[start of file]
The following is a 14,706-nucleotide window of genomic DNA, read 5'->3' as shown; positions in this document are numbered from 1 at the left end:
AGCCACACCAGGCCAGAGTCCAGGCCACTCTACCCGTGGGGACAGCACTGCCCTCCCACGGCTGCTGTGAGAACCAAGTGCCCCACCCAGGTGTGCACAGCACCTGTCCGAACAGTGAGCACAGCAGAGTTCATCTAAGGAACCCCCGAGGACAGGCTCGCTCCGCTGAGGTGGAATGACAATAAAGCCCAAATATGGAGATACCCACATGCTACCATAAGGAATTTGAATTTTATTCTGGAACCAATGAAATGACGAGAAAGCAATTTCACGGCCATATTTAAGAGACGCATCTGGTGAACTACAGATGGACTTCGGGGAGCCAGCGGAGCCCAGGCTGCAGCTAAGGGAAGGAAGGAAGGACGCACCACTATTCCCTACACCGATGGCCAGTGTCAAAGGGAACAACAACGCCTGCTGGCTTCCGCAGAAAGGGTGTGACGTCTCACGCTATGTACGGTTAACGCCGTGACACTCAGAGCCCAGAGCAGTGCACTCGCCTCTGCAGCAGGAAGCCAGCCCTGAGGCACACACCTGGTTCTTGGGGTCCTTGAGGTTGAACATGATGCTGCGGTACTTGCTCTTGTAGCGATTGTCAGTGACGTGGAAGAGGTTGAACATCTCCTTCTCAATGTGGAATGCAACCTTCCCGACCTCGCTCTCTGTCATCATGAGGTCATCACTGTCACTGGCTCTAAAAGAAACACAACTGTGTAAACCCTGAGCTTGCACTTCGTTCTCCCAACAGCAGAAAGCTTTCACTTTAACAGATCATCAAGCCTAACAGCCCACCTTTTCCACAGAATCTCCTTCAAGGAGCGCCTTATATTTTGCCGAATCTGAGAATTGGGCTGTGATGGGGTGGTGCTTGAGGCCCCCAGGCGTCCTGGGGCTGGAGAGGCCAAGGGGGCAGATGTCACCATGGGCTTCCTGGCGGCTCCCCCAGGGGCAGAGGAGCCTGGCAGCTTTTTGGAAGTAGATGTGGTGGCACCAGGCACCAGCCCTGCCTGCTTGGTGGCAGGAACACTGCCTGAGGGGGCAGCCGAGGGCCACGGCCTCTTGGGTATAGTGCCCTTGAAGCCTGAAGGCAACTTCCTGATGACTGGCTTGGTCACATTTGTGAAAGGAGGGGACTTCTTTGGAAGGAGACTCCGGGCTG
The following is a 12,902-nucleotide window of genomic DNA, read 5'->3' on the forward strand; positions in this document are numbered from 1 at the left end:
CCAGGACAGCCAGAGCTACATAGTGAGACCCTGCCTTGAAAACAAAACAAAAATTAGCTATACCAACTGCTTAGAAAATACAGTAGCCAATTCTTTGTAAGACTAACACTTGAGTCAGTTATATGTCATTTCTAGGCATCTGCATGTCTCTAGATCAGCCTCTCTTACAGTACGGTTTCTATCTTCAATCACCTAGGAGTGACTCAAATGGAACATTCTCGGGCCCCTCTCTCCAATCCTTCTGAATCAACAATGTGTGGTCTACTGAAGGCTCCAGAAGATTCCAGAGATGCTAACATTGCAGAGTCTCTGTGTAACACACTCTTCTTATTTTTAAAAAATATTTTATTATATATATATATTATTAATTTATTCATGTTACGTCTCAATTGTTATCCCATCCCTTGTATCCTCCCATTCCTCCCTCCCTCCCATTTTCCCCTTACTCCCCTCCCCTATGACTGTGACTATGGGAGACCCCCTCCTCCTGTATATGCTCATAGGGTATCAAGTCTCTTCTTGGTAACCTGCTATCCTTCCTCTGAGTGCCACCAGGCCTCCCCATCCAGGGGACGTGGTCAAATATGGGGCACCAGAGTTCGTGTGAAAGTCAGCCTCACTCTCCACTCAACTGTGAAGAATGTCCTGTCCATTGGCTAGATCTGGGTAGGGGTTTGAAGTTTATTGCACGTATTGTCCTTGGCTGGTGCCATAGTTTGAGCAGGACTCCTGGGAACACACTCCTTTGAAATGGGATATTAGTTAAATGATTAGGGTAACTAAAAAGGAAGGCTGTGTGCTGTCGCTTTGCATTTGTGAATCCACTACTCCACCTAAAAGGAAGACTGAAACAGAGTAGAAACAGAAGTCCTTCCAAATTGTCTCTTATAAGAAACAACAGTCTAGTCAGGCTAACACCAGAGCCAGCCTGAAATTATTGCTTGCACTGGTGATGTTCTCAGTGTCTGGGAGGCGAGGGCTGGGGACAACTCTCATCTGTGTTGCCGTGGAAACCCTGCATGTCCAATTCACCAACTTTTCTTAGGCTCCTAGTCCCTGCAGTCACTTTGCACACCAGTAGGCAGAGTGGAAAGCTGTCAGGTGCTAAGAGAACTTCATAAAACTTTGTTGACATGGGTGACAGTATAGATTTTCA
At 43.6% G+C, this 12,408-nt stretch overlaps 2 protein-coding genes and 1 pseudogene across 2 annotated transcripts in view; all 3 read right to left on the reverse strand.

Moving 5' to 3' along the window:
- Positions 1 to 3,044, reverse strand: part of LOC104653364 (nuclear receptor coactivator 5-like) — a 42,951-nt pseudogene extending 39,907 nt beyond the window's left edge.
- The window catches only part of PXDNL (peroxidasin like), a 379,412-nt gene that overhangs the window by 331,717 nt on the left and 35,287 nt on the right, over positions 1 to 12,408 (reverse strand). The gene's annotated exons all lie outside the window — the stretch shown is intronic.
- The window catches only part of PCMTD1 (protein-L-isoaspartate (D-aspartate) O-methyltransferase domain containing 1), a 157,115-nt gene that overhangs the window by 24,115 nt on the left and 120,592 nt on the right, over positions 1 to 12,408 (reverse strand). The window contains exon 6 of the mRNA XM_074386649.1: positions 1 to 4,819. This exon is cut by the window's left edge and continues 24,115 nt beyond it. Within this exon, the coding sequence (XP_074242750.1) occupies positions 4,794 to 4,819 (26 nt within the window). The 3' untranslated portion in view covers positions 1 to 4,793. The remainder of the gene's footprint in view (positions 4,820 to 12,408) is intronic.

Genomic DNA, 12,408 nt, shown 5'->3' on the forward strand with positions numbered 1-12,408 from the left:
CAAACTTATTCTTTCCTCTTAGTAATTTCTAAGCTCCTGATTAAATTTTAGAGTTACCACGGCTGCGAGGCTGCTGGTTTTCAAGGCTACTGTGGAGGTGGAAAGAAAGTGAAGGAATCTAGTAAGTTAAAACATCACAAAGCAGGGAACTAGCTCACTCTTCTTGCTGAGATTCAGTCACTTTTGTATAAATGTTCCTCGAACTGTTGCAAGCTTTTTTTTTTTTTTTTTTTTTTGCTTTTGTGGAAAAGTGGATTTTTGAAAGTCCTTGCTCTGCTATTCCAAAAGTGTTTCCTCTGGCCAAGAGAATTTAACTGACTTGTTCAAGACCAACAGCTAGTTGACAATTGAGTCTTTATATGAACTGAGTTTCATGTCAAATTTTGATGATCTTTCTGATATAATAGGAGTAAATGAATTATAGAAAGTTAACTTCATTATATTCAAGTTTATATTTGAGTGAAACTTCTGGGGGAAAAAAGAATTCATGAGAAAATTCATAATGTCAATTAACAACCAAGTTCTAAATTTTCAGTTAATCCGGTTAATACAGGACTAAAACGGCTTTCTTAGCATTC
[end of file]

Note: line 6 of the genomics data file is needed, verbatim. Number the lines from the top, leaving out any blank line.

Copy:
Moving 5' to 3' along the window: